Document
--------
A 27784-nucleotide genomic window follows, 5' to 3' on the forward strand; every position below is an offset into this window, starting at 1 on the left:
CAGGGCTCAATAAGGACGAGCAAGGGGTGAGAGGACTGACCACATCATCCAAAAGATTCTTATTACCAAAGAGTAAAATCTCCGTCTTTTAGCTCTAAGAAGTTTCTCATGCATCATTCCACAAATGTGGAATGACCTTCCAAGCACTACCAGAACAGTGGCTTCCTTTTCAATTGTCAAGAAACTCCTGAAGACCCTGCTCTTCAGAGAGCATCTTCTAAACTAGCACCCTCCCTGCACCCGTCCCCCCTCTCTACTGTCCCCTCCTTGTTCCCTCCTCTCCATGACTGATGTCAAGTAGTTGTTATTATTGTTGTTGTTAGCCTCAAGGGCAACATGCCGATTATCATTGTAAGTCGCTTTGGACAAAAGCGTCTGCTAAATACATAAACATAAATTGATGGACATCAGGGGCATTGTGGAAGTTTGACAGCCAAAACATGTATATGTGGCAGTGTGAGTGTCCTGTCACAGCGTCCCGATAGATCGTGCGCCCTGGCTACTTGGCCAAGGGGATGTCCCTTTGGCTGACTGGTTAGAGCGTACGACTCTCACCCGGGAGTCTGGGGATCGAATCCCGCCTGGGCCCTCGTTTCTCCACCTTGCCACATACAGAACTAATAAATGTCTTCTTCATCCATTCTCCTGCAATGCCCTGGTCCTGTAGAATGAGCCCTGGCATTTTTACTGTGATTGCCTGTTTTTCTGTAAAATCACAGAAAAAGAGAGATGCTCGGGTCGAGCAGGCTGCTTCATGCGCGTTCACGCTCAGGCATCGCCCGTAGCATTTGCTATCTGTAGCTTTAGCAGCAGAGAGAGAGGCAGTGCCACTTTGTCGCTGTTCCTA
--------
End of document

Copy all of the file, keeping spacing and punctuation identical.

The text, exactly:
A 27784-nucleotide genomic window follows, 5' to 3' on the forward strand; every position below is an offset into this window, starting at 1 on the left:
CAGGGCTCAATAAGGACGAGCAAGGGGTGAGAGGACTGACCACATCATCCAAAAGATTCTTATTACCAAAGAGTAAAATCTCCGTCTTTTAGCTCTAAGAAGTTTCTCATGCATCATTCCACAAATGTGGAATGACCTTCCAAGCACTACCAGAACAGTGGCTTCCTTTTCAATTGTCAAGAAACTCCTGAAGACCCTGCTCTTCAGAGAGCATCTTCTAAACTAGCACCCTCCCTGCACCCGTCCCCCCTCTCTACTGTCCCCTCCTTGTTCCCTCCTCTCCATGACTGATGTCAAGTAGTTGTTATTATTGTTGTTGTTAGCCTCAAGGGCAACATGCCGATTATCATTGTAAGTCGCTTTGGACAAAAGCGTCTGCTAAATACATAAACATAAATTGATGGACATCAGGGGCATTGTGGAAGTTTGACAGCCAAAACATGTATATGTGGCAGTGTGAGTGTCCTGTCACAGCGTCCCGATAGATCGTGCGCCCTGGCTACTTGGCCAAGGGGATGTCCCTTTGGCTGACTGGTTAGAGCGTACGACTCTCACCCGGGAGTCTGGGGATCGAATCCCGCCTGGGCCCTCGTTTCTCCACCTTGCCACATACAGAACTAATAAATGTCTTCTTCATCCATTCTCCTGCAATGCCCTGGTCCTGTAGAATGAGCCCTGGCATTTTTACTGTGATTGCCTGTTTTTCTGTAAAATCACAGAAAAAGAGAGATGCTCGGGTCGAGCAGGCTGCTTCATGCGCGTTCACGCTCAGGCATCGCCCGTAGCATTTGCTATCTGTAGCTTTAGCAGCAGAGAGAGAGGCAGTGCCACTTTGTCGCTGTTCCTA